The lively French Mediterranean port of Sete is the perfect place to indulge a passion for seafood and long sandy beaches
It’s easy to be seduced by the glamour and sophistication of the Côte d’Azur, with its expensive private beaches, packed public beaches and menus in Russian. But head further west to Languedoc-Roussillon, beyond Montpellier to Sète, and you can discover a long stretch of beach that is never crowded and won’t charge you €20 for a drink.
Sète takes you back to how the French seaside was decades ago. Fishing is taken seriously in this bustling 300-year-old port, the deepest in the Mediterranean, and this gives the town a more down-to-earth air than its flashy neighbours to the east. It’s agreeably scruffy in places and not especially chic, yet there is plenty to admire in its grid of canals overlooked by Venetian-style architecture and its lively quayside.
One of the greatest pleasures is an evening stroll along the quai Général Durand, where several dozen restaurants and bars tempt people with their seafood-heavy menus. Immediately in front are the enormous fishing trawlers whose fresh catches end up on your plate in the quickest time imaginable. And just behind Sète is the étang de Thau, a huge lagoon that is home to beds of oysters, mussels and whelks. No wonder there isn’t a McDonald’s in the town, when there’s seafood of this quality and quantity.
The quay along Sète’s Canal Royal changes character somewhat, as well as its name, as you head towards the old port. At the southern end at quai Maximin Licciardi you’ll find the fishermen’s hangouts beside La Criée where the daily fish auction takes place. The cafés here are much more basic but even at midnight they’re full of locals gorging on oysters. The atmosphere is buzzing – in keeping with the fact that Sète is a real working port, rather than just a tourist hotspot that shuts down on 1 September like much of provincial France.
A five-minute drive takes you to La Corniche, the first in an 18km stretch of beaches that go all the way to Cap d’Agde. The Corniche itself is a bit of an eyesore – very concrete and 1960s. Ignore the architecture and head to the beach, which is amazingly uncrowded even at the height of summer. There’s always plenty of room to pitch your towel, even if the beach bars and facilities start to peter out after the first few kilometres. It can also get very windy, which some people find annoying but I find wonderfully cooling when the temperatures climb into the 30s. You can take a bus from the town, or do what I did and hire a scooter. You can nip around the town and up to Mont St-Clair for panoramic views of the whole area and cut through the admittedly thick traffic with ease and a huge amount of fun.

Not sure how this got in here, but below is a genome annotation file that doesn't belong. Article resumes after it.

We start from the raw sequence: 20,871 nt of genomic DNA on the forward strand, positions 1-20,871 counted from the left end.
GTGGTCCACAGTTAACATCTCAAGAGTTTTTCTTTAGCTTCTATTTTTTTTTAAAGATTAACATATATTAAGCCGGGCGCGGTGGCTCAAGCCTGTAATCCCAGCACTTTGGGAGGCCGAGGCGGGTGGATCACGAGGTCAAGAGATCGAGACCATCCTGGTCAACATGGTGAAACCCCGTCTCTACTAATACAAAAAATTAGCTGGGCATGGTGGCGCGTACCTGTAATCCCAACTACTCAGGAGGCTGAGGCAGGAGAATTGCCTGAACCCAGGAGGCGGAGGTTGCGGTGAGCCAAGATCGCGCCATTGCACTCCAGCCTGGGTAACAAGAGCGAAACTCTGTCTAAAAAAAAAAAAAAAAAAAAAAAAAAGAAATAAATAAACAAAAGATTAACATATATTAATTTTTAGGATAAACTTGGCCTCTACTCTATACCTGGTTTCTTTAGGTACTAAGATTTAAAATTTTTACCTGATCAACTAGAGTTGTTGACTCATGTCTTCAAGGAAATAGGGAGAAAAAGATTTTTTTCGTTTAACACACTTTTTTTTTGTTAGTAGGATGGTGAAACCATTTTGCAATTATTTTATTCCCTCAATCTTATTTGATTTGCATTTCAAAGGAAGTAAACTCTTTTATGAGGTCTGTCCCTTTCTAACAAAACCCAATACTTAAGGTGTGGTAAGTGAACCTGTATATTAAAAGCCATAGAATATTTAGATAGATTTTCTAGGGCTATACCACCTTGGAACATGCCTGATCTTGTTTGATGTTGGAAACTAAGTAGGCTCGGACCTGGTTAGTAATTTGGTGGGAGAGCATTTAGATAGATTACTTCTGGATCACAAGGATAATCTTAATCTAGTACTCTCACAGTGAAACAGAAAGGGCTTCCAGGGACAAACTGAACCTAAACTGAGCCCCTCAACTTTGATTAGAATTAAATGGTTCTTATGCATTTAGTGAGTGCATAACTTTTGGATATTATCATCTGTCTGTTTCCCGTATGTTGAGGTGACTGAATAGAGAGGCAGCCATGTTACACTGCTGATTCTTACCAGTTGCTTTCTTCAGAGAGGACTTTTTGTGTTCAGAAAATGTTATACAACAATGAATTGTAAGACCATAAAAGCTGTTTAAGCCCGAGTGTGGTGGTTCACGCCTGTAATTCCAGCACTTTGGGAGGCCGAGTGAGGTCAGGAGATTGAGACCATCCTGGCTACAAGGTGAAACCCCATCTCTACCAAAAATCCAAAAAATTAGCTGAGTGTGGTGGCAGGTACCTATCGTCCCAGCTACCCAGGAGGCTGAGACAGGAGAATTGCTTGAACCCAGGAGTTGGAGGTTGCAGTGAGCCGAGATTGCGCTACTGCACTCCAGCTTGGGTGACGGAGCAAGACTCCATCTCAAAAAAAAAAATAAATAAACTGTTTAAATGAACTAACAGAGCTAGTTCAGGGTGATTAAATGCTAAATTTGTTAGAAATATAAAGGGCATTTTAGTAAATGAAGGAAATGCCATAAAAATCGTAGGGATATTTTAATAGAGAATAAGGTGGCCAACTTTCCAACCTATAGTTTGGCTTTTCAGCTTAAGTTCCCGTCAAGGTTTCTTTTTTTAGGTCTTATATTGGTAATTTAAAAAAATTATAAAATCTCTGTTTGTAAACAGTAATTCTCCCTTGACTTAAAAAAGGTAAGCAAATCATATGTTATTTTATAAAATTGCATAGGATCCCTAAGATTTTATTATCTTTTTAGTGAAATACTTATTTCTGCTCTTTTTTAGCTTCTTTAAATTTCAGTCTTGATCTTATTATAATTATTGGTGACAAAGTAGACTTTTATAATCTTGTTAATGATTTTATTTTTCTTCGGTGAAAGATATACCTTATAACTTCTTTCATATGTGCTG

Once you’re back on the quayside, try to catch one of the most entertaining and frankly bonkers of Sète’s spectacles: les joutes nautiques. These jousting bouts on the Canal Royal are hilarious for spectators yet are taken very seriously by the town’s old families. Rival groups of local men sit on gondola-style boats and take turns trying to knock each other off with long lances, while an oboist and a drummer play the traditional l’air des joutes. There’s even a children’s version that takes place near the old port, as well as night-time bouts that make a vibrant backdrop to your nightcap at one of the canalside bars.
Sète has its cultural side, too, as befits the birthplace of two people close to a Frenchman’s heart: the singer Georges Brassens and the poet Paul Valéry. Brassens fans can enjoy the spirited atmosphere at Les Amis de Georges, a restaurant with regular sing-along-a-Georges nights. Explore the eccentric singer’s life at the Espace Brassens, a museum combining audio and visual displays, which is across the road from Le Py cemetery where Brassens is buried. (He had said he wanted to be buried on the beach at Sète, but the authorities sensibly didn’t grant him his final wish.)
The Musée Paul Valéry, at the top of Mont St-Clair, includes exhibitions dedicated to the poet as well as contemporary art and displays showing aspects of sétoise life. His burial place happens to be one of Sète’s most dramatic sights: the sailors’ cemetery that tumbles gently down the hill towards the harbour. And then there’s the Théâtre de la Mer, an 18th-century citadel that hosts concerts and plays in an enchanting setting overlooking the Mediterranean.
I can never stray for too long from the quayside, which is as much a feast for the eyes as for the stomach. You won’t find the glitz and Gucci of the Côte d’Azur, but you will find a truer taste of France.